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New York Gov. Andrew Cuomo said Saturday that his state is considering bucking Centers for Disease Control and Prevention (CDC) guidelines for personal protective equipment (PPE) in crisis situations that he said is worrying some health care professionals.
The comments during a Saturday press conference came after the governor went out of his way Friday to emphasize his state's need for tens of thousands of ventilators after President Trump questioned the number that New York would need to deal with its coronavirus patients.
Cuomo again spoke about New York's need for about 30,000 ventilators in a coronavirus worst-case-scenario Saturday, and he responded to reports that President Trump is thinking about an "enforceable quarantine" on the New York tri-state area.
"I don't even know what that means," Cuomo said, seemingly caught off guard by reporters' questions on the issue. "I don't know how that could be legally enforceable and from a medical point of view I don't know what you would be accomplishing. But I can tell you I don't even like the sound of it, not even understanding what it is I don't like the sound of it."
On the CDC PPE guidelines, Cuomo said his state would make its own decisions.
"There is a concern among health care professionals because the CDC guidelines suggest a different protocol for PPE and masks depending on the condition," Cuomo said. "And apparently there is a crisis set of guidelines that the CDC puts out for ... how often you change your gown, how often you change your mask, etc. in a crisis. And the CDC has put those crisis guidelines in place and many health care professionals are concerned that those guidelines do not adequately protect the nurses and the doctors and the health care staff that are working on this issue."
Cuomo continued: "[Commissioner of Health] Dr. [Howard] Zucker is looking at that. If we believe the CDC guidelines do not protect health care professionals, we will put our own guidelines in place."
Cuomo did not make clear exactly what guidelines he was referring to, but earlier this month the CDC released guidelines on how health care providers should use face masks, which are just one piece of PPE, during "conventional," "contingency" and "crisis" capacities in hospitals.
The CDC guidelines define their "crisis capacity" strategies as "strategies that are not commensurate with U.S. standards of care. These measures, or a combination of these measures, may need to be considered during periods of known facemask shortages."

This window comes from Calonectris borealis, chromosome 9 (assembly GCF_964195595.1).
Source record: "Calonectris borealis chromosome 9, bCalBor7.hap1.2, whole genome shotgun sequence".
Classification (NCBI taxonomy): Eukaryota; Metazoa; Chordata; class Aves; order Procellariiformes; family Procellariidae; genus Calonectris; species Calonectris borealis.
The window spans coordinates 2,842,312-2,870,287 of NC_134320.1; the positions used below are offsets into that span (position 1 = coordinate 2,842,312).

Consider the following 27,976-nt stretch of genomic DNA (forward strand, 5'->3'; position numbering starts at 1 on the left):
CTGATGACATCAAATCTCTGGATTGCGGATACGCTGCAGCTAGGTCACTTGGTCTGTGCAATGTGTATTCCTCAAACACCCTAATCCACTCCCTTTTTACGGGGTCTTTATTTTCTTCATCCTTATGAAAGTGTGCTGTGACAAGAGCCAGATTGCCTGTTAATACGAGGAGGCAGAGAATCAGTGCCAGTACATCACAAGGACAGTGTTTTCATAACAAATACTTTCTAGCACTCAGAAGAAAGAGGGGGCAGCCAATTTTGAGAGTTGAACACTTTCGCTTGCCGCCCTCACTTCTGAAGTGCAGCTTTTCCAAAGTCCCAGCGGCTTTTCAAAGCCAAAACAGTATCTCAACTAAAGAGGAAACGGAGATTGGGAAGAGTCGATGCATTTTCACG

These crisis guidelines would involve re-use of facemasks, prioritization in who can wear them and, if there are no masks available, the use of patient isolation in rooms with air filters and homemade masks for doctors and nurses. Suggestions for potential homemade masks include bandanas and scarfs.
Also in his remarks, Cuomo said New York would be moving its presidential primary from April 28 to June 23, updated reporters on his state's current health situation and re-upped his calls for people to take social distancing seriously.
"We're supposed to have a presidential primary election that's coming up on April 28. I don't think it's wise to be bringing a lot of people to one location to vote. A lot of people touching one doorknob, a lot of people touching one pen, whatever you call the new device on the ballots," Cuomo said.
He continued: "So we are going to delay that and link it to an election that was previously scheduled on June 23. The June 23 date is for state legislative races and congressional races. We'll move the presidential election to that date."
Cuomo also said New York would begin setting up hospitals that are exclusively for coronavirus patients.
"We're going to go to COVID-only hospitals... so that staff that is there is basically working on one type of issue," Cuomo said. "The Health Commissioner has given us good advice, it's smarter to keep the COVID patients separate ... we're going to isolate 600 beds for just this treatment."
Cuomo said New York had 52,000 cases Saturday afternoon. New York City had 26,697 confirmed coronavirus cases as of Saturday morning, which was 58 percent of all coronavirus cases in the state.
In total, the United States has 104,837 total coronavirus cases as of Saturday morning.
Fox News' Stephen Scarola contributed to this report.